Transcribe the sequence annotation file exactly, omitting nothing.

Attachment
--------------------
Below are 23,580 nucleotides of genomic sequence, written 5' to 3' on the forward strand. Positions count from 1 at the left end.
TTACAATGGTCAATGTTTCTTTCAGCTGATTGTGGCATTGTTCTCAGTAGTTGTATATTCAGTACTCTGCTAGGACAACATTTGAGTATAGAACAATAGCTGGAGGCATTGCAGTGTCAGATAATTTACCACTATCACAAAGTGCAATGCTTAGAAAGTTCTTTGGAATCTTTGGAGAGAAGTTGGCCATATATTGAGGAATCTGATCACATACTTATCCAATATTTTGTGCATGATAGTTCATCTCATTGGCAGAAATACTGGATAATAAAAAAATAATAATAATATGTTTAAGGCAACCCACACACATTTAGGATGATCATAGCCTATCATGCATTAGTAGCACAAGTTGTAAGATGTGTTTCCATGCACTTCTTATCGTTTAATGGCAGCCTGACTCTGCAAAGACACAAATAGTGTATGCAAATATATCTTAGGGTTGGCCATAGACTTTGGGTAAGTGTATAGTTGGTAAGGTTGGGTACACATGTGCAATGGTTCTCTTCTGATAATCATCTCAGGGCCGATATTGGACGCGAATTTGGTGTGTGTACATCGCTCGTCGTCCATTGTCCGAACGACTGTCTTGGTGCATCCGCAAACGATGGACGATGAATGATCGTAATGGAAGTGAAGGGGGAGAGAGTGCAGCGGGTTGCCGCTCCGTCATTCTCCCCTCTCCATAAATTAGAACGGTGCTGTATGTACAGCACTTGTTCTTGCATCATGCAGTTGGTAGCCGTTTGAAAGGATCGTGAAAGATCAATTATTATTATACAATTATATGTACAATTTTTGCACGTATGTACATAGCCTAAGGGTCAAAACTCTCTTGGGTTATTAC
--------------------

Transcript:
Below are 23,580 nucleotides of genomic sequence, written 5' to 3' on the forward strand. Positions count from 1 at the left end.
TTACAATGGTCAATGTTTCTTTCAGCTGATTGTGGCATTGTTCTCAGTAGTTGTATATTCAGTACTCTGCTAGGACAACATTTGAGTATAGAACAATAGCTGGAGGCATTGCAGTGTCAGATAATTTACCACTATCACAAAGTGCAATGCTTAGAAAGTTCTTTGGAATCTTTGGAGAGAAGTTGGCCATATATTGAGGAATCTGATCACATACTTATCCAATATTTTGTGCATGATAGTTCATCTCATTGGCAGAAATACTGGATAATAAAAAAATAATAATAATATGTTTAAGGCAACCCACACACATTTAGGATGATCATAGCCTATCATGCATTAGTAGCACAAGTTGTAAGATGTGTTTCCATGCACTTCTTATCGTTTAATGGCAGCCTGACTCTGCAAAGACACAAATAGTGTATGCAAATATATCTTAGGGTTGGCCATAGACTTTGGGTAAGTGTATAGTTGGTAAGGTTGGGTACACATGTGCAATGGTTCTCTTCTGATAATCATCTCAGGGCCGATATTGGACGCGAATTTGGTGTGTGTACATCGCTCGTCGTCCATTGTCCGAACGACTGTCTTGGTGCATCCGCAAACGATGGACGATGAATGATCGTAATGGAAGTGAAGGGGGAGAGAGTGCAGCGGGTTGCCGCTCCGTCATTCTCCCCTCTCCATAAATTAGAACGGTGCTGTATGTACAGCACTTGTTCTTGCATCATGCAGTTGGTAGCCGTTTGAAAGGATCGTGAAAGATCAATTATTATTATACAATTATATGTACAATTTTTGCACGTATGTACATAGCCTAAGGGTCAAAACTCTCTTGGGTTATTAC